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Flybe deal ‘a blatant misuse of public cash’

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THE UK government is facing a fierce backlash from airlines for rescuing Flybe – with one rival branding it a ‘blatant misuse of public cash’ and lodging a formal complaint with the EU.

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The immediate future of the struggling operator was secured late on Tuesday after ministers agreed to a package of measures, including a potential loan and allowing it to defer payment of £100 million in air-passenger duty.

As part of the deal, Flybe shareholders agreed to inject extra capital into the business, securing the short-term future of 2,400 jobs and the company’s network of regional routes.

But the move has been heavily criticised by rival firms, including British Airways’ owner IAG, which has filed a complaint with the EU, claiming that the deal breaches state aid rules and gives the airline an unfair advantage.

In a letter to UK Transport Secretary Grant Shapps, IAG’s chief executive Willie Walsh voiced serious concerns over the use of taxpayers’ cash.

‘Prior to the acquisition of Flybe by the consortium which includes Virgin/Delta, Flybe argued for taxpayers to fund its operations by subsidising regional routes,’ he wrote.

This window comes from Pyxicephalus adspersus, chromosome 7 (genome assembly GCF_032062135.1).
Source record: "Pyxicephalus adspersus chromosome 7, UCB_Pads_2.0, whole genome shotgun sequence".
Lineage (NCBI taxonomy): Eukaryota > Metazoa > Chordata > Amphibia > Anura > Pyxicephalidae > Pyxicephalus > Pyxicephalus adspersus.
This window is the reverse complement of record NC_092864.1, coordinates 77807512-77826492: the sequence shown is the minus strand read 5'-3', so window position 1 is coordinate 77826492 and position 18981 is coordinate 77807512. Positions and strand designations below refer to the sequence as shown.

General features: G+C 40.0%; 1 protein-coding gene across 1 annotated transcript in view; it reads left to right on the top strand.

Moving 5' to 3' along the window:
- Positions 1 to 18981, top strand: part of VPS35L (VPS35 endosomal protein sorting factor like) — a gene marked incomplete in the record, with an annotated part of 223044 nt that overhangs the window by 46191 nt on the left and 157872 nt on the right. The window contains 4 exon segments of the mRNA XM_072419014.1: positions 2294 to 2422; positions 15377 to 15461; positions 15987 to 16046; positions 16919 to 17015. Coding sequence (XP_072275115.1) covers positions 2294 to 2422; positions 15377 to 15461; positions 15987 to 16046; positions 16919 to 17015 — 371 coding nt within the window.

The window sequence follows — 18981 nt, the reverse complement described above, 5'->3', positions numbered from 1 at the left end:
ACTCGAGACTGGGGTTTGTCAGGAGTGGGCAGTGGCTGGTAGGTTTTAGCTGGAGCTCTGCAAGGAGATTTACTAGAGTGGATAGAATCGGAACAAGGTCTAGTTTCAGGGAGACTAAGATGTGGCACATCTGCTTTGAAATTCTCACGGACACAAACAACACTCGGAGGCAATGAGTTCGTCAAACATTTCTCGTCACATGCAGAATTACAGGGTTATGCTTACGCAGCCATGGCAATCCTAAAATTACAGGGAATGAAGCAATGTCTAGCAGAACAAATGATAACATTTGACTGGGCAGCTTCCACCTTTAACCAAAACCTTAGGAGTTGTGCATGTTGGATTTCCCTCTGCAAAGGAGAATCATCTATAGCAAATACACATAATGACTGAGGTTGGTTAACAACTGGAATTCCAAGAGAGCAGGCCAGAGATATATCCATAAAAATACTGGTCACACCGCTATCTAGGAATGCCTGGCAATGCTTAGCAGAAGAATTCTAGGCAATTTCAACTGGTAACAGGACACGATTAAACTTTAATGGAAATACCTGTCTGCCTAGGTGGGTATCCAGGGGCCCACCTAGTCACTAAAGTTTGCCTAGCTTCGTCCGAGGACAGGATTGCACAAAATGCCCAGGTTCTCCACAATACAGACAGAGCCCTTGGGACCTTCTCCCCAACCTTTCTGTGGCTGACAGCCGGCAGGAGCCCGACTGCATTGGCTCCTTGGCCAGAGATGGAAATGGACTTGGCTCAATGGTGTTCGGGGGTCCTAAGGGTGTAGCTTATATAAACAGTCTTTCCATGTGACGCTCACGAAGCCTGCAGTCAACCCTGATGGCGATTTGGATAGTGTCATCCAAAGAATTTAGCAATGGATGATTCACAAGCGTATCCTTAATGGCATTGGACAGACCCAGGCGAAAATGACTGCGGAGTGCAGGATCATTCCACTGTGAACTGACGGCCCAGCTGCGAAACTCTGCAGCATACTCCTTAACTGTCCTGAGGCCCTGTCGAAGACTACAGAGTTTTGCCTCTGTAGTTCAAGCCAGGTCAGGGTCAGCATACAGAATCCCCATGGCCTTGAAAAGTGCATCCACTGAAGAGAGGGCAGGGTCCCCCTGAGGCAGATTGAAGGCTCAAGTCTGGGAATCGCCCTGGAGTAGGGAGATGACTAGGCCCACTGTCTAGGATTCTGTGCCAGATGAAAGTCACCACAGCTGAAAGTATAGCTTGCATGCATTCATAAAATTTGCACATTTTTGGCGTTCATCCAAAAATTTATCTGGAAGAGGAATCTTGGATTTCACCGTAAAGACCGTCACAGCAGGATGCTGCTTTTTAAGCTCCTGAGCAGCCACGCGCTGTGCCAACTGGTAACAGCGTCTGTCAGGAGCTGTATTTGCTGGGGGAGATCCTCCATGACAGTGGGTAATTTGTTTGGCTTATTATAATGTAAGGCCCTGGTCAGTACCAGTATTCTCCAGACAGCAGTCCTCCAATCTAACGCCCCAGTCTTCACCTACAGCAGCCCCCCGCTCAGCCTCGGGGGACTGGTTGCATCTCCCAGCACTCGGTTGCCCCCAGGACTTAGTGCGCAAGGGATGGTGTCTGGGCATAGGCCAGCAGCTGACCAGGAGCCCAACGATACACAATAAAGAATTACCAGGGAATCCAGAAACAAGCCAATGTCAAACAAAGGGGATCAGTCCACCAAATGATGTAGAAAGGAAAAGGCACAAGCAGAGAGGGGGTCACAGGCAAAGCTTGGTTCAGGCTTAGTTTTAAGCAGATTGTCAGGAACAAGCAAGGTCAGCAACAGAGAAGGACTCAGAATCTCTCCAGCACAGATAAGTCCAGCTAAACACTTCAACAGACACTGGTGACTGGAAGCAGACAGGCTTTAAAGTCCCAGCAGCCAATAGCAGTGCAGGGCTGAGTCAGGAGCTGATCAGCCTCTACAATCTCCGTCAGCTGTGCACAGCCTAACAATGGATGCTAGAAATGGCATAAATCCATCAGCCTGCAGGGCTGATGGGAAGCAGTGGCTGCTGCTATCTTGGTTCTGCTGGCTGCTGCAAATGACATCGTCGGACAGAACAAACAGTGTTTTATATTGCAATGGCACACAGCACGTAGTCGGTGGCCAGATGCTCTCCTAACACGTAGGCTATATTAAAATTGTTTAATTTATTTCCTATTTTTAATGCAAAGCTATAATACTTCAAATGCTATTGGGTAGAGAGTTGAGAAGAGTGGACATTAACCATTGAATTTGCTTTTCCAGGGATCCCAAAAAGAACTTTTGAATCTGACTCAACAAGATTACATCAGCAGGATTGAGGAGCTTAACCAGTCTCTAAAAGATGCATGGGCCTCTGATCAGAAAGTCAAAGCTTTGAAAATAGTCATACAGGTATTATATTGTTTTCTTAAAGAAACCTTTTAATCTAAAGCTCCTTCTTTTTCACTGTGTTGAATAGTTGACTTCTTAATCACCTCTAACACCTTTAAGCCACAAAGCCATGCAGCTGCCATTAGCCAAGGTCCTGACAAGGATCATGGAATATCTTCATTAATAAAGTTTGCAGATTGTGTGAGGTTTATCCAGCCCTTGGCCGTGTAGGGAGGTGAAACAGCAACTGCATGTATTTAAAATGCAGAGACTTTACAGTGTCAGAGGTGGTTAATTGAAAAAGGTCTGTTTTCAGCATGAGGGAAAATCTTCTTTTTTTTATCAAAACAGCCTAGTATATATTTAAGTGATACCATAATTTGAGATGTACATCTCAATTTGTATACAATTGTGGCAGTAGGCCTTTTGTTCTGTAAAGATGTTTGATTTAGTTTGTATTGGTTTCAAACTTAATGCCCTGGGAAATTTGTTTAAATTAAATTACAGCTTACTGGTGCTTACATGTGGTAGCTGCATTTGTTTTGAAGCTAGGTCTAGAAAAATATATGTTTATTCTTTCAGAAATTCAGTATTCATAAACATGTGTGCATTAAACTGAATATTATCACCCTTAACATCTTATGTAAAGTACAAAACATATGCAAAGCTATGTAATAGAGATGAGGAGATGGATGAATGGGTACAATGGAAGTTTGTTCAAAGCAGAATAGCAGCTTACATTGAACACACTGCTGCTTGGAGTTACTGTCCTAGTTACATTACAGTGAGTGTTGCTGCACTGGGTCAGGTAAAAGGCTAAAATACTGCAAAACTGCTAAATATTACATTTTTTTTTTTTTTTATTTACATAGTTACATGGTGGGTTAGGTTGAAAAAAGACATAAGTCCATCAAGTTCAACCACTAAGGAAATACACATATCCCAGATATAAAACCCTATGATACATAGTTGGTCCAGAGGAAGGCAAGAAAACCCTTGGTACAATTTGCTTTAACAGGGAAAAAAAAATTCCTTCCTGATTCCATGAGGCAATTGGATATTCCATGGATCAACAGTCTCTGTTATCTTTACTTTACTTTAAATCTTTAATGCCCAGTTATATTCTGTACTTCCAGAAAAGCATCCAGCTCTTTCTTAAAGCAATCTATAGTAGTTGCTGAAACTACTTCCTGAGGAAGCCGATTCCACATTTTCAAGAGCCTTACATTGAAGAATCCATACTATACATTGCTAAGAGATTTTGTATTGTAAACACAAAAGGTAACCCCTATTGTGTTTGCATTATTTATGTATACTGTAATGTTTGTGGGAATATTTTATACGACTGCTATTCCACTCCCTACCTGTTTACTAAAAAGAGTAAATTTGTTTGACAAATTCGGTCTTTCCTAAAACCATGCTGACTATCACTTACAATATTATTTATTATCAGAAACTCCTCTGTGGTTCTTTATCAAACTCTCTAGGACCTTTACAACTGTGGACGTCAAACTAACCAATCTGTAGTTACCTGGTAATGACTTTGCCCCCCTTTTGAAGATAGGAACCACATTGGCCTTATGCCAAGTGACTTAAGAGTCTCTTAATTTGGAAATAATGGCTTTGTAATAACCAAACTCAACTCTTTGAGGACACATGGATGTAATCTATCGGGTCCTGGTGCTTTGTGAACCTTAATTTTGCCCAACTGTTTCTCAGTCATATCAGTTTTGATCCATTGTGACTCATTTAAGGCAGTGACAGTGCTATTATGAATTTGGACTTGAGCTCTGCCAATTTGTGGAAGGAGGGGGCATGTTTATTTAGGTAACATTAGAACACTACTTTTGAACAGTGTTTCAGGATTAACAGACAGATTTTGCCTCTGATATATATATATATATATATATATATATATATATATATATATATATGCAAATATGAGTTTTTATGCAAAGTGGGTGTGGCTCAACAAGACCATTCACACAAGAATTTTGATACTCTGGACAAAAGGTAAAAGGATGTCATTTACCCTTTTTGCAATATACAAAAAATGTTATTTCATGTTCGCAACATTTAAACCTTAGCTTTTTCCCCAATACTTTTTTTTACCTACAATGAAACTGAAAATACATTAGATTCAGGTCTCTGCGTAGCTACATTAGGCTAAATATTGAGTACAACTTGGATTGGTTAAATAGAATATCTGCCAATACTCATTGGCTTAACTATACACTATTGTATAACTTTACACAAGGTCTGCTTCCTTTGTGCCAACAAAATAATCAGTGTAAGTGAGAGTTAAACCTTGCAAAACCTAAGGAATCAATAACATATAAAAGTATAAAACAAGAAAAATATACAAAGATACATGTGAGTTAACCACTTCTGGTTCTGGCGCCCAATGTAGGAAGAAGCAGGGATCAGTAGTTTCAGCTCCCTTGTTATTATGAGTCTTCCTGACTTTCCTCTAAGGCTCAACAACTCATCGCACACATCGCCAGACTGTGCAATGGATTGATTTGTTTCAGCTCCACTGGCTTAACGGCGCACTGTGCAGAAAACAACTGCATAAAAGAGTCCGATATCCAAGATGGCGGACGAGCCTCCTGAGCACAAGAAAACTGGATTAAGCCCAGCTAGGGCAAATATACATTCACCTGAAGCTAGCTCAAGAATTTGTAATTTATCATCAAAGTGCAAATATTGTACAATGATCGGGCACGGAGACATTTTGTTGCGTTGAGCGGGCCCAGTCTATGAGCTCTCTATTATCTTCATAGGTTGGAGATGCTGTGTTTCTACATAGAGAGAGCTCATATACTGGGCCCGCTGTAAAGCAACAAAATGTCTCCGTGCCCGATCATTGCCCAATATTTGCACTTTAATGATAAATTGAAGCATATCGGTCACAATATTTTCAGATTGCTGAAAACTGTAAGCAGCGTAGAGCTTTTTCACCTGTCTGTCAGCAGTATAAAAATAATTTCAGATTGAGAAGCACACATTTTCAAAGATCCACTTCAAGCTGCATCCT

‘Virgin/Delta now wants the taxpayer to pick up the tab for their mismanagement of the airline. This is a blatant misuse of public funds.

‘Flybe’s precarious situation makes a mockery of the promises the airline, its shareholders and Heathrow have made about the expansion of regional flights if a third runway is built.’

Under the deal, the government has also proposed to review air-passenger duty on all regional flights.

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Airlines, including easyJet, have criticised the state support, while also praising the decision to review APD.

Johan Lundgren, chief executive of easyJet, said: ‘We do not support state funding of carriers but without the detail of what is exactly proposed, it is hard to comment further.

‘Having said that, what is clear is that taxpayers should not be used to bail out individual companies especially when they are backed by well-funded businesses.’

According to the BBC, Ryanair has called for ‘more robust and frequent stress tests on financially weak airlines and tour operators so the taxpayer does not have to bail them out’.

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The UK government has also faced criticism from industry groups, given the perceived need for financial support and action in other sectors.

Kate Nicholls, from the UK Hospitality trade body, said: ‘If APD can be reviewed and waived to support Flybe then business rates should be cut and reviewed to stem the continued high-profile casualties on the high street and in hospitality.

‘Hospitality pays a third of its revenue in taxes, slashing its margin to operate.

‘Many businesses have been literally taxed out of existence and we want to see the government taking a similarly supportive approach to deliver on its manifesto.’

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